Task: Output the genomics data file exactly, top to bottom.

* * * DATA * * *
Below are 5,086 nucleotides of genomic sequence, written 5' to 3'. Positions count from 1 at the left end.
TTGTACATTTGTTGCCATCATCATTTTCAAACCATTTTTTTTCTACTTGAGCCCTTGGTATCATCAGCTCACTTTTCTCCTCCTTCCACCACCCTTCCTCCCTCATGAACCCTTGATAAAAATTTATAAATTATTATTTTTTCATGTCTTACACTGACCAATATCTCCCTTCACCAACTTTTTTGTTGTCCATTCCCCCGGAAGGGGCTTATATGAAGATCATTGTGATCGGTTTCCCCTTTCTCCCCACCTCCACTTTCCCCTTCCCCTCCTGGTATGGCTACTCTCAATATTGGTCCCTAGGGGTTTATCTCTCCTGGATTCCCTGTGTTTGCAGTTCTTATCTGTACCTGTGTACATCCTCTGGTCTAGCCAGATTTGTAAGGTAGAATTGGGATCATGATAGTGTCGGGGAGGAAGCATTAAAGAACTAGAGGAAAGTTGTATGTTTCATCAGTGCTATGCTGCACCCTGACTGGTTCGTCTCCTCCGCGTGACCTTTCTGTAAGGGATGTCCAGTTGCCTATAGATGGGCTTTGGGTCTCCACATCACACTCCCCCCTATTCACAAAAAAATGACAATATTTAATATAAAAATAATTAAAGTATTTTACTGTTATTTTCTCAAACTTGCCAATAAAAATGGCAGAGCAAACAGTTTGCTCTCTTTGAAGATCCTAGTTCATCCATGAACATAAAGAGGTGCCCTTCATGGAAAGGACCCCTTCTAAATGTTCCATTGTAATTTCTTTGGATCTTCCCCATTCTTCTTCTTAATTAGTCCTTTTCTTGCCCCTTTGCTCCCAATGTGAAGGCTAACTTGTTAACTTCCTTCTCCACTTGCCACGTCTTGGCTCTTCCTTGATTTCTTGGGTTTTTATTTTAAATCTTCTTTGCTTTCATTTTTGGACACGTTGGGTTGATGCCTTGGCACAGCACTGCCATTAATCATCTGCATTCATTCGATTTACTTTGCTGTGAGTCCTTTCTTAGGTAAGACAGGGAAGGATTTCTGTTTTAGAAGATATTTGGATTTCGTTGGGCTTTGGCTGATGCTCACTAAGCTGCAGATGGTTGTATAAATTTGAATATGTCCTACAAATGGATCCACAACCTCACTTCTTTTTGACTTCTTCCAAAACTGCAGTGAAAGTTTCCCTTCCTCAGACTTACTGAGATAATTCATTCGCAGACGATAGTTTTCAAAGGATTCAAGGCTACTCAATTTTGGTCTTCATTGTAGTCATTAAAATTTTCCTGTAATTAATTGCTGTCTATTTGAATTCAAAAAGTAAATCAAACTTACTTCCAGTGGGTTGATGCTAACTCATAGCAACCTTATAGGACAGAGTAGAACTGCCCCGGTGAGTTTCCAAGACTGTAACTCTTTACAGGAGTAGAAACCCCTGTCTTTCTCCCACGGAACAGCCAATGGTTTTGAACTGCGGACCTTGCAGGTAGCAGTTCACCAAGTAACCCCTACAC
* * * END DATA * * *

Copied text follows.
Below are 5,086 nucleotides of genomic sequence, written 5' to 3'. Positions count from 1 at the left end.
TTGTACATTTGTTGCCATCATCATTTTCAAACCATTTTTTTTCTACTTGAGCCCTTGGTATCATCAGCTCACTTTTCTCCTCCTTCCACCACCCTTCCTCCCTCATGAACCCTTGATAAAAATTTATAAATTATTATTTTTTCATGTCTTACACTGACCAATATCTCCCTTCACCAACTTTTTTGTTGTCCATTCCCCCGGAAGGGGCTTATATGAAGATCATTGTGATCGGTTTCCCCTTTCTCCCCACCTCCACTTTCCCCTTCCCCTCCTGGTATGGCTACTCTCAATATTGGTCCCTAGGGGTTTATCTCTCCTGGATTCCCTGTGTTTGCAGTTCTTATCTGTACCTGTGTACATCCTCTGGTCTAGCCAGATTTGTAAGGTAGAATTGGGATCATGATAGTGTCGGGGAGGAAGCATTAAAGAACTAGAGGAAAGTTGTATGTTTCATCAGTGCTATGCTGCACCCTGACTGGTTCGTCTCCTCCGCGTGACCTTTCTGTAAGGGATGTCCAGTTGCCTATAGATGGGCTTTGGGTCTCCACATCACACTCCCCCCTATTCACAAAAAAATGACAATATTTAATATAAAAATAATTAAAGTATTTTACTGTTATTTTCTCAAACTTGCCAATAAAAATGGCAGAGCAAACAGTTTGCTCTCTTTGAAGATCCTAGTTCATCCATGAACATAAAGAGGTGCCCTTCATGGAAAGGACCCCTTCTAAATGTTCCATTGTAATTTCTTTGGATCTTCCCCATTCTTCTTCTTAATTAGTCCTTTTCTTGCCCCTTTGCTCCCAATGTGAAGGCTAACTTGTTAACTTCCTTCTCCACTTGCCACGTCTTGGCTCTTCCTTGATTTCTTGGGTTTTTATTTTAAATCTTCTTTGCTTTCATTTTTGGACACGTTGGGTTGATGCCTTGGCACAGCACTGCCATTAATCATCTGCATTCATTCGATTTACTTTGCTGTGAGTCCTTTCTTAGGTAAGACAGGGAAGGATTTCTGTTTTAGAAGATATTTGGATTTCGTTGGGCTTTGGCTGATGCTCACTAAGCTGCAGATGGTTGTATAAATTTGAATATGTCCTACAAATGGATCCACAACCTCACTTCTTTTTGACTTCTTCCAAAACTGCAGTGAAAGTTTCCCTTCCTCAGACTTACTGAGATAATTCATTCGCAGACGATAGTTTTCAAAGGATTCAAGGCTACTCAATTTTGGTCTTCATTGTAGTCATTAAAATTTTCCTGTAATTAATTGCTGTCTATTTGAATTCAAAAAGTAAATCAAACTTACTTCCAGTGGGTTGATGCTAACTCATAGCAACCTTATAGGACAGAGTAGAACTGCCCCGGTGAGTTTCCAAGACTGTAACTCTTTACAGGAGTAGAAACCCCTGTCTTTCTCCCACGGAACAGCCAATGGTTTTGAACTGCGGACCTTGCAGGTAGCAGTTCACCAAGTAACCCCTACAC